Introduction: Water Monitoring System (Arduino Uno) WIP

About: For coding and Arduino tutorials covering various different areas.

This system serves as my iteration of a low-cost water monitoring device within a small form factor. Inspiration for this design derived from a Science Olympiad event called Water Quality. What was initially just a salinity meter, evolved into this system that detects the temperature, pH, and turbidity of any water source.

Step 1: The Materials

Here's what you need to complete this project.

Parts List

  • Arduino Uno
  • Arduino Program
  • Breadboard
  • Cardboard Box
  • Fritzing Program
  • Heat-Shrink Tube
  • Jumper Wires
  • GPS Module
  • LCD Module
  • SD Card Module
  • pH Sensor
  • Temperature Probe
  • Turbidity Sensor

Tools List

  • Adhesive
  • Heat Gun
  • Scissors
  • Solder
  • Soldering Iron
  • Tape
  • Wire Strippers

Step 2: Setting Up the Box

This monitor is very light weight and versatile in form factor. Begin by finding a chassis to store the entire contraption (at least # cubic inches) and cutting out the necessary holes (1 # x # inch rectangle and 1 # inch diameter circle) for the LCD Module and the sensors to be able to function properly. In my example, I modified a cardboard box for my chassis.


  1. Find a container to store the system that is at least (# x # x # inches)
  2. Cut out 2 holes (# x # inch rectangle and # inch diameter circle)

Step 3: Setting Up Arduino & Breadboard

After the chassis has been selected and correctly modified, connect the Arduino 5V and GND holes with jumper wires to the + and - bus lines (the holes along the long red line for + and the holes along the blue line for - ). Now the breadboard will be powered when the Arduino is on and this will be the foundation for the rest of the components.


  1. Connect Arduino 5V and GND holes to the + and - bus lines that you will use on the bread board.

Step 4: Linking the Sensors

All of the three sensors in this project use a 3 wire design, with the red wire connecting to power, the black to ground and the yellow/blue connecting to their respective input pin. The Temperature sensor input wire connects to #, the pH sensor input wire to #, and the Turbidity input to #. If necessary, use a soldering iron and solder to create a solid connection and heat-shrink tubing to add to the structural integrity of the connection.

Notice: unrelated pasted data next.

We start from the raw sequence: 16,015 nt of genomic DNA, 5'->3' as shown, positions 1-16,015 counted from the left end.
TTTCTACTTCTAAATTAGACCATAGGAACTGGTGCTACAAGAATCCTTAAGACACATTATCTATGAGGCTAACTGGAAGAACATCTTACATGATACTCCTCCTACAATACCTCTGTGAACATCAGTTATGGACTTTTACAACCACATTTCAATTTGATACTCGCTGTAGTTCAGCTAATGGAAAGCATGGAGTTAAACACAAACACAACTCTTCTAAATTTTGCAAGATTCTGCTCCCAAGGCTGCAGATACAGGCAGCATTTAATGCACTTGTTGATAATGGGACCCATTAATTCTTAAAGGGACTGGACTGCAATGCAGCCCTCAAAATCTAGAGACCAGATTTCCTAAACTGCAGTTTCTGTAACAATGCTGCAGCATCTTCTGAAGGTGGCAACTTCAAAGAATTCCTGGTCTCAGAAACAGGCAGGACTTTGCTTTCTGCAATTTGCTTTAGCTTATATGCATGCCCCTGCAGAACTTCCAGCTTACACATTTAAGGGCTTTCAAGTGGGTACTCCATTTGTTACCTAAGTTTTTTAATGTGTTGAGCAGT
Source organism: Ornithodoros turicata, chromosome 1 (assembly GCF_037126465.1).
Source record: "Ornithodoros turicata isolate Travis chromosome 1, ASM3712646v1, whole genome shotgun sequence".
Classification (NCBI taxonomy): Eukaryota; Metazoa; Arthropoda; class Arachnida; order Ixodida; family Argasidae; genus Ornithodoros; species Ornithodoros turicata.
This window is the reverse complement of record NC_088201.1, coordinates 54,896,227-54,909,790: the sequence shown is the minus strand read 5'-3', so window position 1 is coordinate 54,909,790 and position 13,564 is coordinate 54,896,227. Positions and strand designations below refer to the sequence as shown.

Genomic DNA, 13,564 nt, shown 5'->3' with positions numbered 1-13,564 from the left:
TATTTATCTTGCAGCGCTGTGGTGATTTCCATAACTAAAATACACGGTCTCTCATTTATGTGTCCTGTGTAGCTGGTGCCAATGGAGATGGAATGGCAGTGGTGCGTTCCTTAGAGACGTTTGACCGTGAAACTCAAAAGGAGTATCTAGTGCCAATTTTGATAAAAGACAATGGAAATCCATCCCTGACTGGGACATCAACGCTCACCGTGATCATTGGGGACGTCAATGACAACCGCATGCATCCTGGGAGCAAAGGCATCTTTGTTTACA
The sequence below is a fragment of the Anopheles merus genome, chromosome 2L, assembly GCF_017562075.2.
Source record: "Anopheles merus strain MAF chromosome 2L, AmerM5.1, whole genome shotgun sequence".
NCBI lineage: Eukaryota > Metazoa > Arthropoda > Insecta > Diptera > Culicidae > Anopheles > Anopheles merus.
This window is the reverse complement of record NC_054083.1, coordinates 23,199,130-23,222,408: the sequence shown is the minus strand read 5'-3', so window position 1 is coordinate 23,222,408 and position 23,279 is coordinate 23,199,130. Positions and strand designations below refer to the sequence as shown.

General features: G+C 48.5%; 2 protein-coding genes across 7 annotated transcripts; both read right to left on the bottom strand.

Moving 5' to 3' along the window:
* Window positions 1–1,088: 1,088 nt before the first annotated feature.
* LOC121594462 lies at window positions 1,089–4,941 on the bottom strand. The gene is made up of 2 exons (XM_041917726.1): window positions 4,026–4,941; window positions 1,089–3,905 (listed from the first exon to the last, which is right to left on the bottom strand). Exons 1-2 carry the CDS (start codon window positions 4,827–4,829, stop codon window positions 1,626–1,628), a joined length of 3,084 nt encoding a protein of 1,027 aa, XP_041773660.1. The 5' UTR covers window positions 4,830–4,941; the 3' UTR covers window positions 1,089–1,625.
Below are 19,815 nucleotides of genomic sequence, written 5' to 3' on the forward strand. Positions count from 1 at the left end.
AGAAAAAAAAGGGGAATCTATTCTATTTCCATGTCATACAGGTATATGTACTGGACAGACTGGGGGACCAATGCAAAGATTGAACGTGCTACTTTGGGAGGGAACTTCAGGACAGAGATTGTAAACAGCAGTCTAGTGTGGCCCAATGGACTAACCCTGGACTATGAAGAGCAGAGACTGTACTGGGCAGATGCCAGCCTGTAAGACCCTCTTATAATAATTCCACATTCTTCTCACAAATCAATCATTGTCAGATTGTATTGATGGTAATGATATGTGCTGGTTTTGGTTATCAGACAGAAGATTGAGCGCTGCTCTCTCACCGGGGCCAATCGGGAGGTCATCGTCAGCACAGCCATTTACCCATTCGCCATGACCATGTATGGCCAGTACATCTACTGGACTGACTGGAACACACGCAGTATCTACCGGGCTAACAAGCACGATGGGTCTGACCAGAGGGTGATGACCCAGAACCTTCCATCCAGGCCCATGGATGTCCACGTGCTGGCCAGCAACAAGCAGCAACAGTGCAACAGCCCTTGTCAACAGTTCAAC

1. Connect the sensors onto the breadboard, red to the + bus line, black to the - bus line, and yellow/blue to the correct input slots on the Arduino.
  2. Temperature Slot: ??, pH Slot: ??, Turbidity Slot: ??
  3. Solder wires together and use heat-shrink tubes to build a better connection with breadboard.

Step 5: Connecting the Modules

All the modules in this project have different types of connections and therefore interfaces with the Arduino in a different manner. SDA goes to A4 and SCL goes to A5 for the LCD. RXD goes to digital pin 6 and TXD goes to digital pin 7 for the GPS. CS goes to digital pin 4, SCR goes to digital pin 13, MISO goes to digital pin 12, and MOSI goes to digital pin 11 for the SD card module. For all modules, VCC connects to power and GND goes to ground. If necessary, soldering iron and solder should be used to connect the wires to the modules to insure a solid connection.


  1. Connect all module VCC lines to + bus line and GND lines to - bus line.
  2. Connect the SDA to A4 and SCL to A5 for the LCD Module.
  3. Connect RXD to digital pin 6 and TXD to digital pin 7 for the GPS Module.
  4. Connect CS to digital pin 4, SCR to digital pin 13, MISO to digital pin 12, and MOSI to digital pin 11 for the SD Card Module.

Step 6: Putting the Hardware Together

With the wiring between all modules and sensors all complete, you can now place the Arduino and components into the chassis. The organization doesn’t matter as long as the LCD has access to the rectangle cutout from Step 1 and the sensors can go through the hole cutout from Step 1.


  1. Place the components into your chassis from Step 1, making sure sensors have access to the circle cutout and LCD has access to the rectangle cutout.

Step 7: Uploading the Code

The code is the most integral part of this entire system, that tells the Arduino how to manage the signals and convert them into readings that can be displayed and stored. Below I have displayed an annotated picture of the code that will attempt to explain every part and its purpose. You can just copy paste this code into the Arduino program and using the USB cord that connects to the Arduino Uno, upload it into the micro controller.


  1. Copy and paste code (modify, if desired) into the Arduino program and upload to Arduino Uno board.

Step 8: Finishing Touches & Extensions

With the completed device, any readings from the sensors will be stored to the SD card that is inserted into the SD card module with a certain format. This data can then be compiled into a Google Map as shown by the link below to better graphically represent the demographic of water in the local area.


  1. Collect and document data from the device in any way you choose.

Step 9: Completion!

The system is now complete and will now take the temperature, turbidity, and pH of any water source.

There are a multitude of other possibilities of what can be done with this water monitoring system that are just waiting to be explored. It would be interesting to see how you decide to use this project towards accomplishing your own goals.

Congratulations on finishing this tutorial!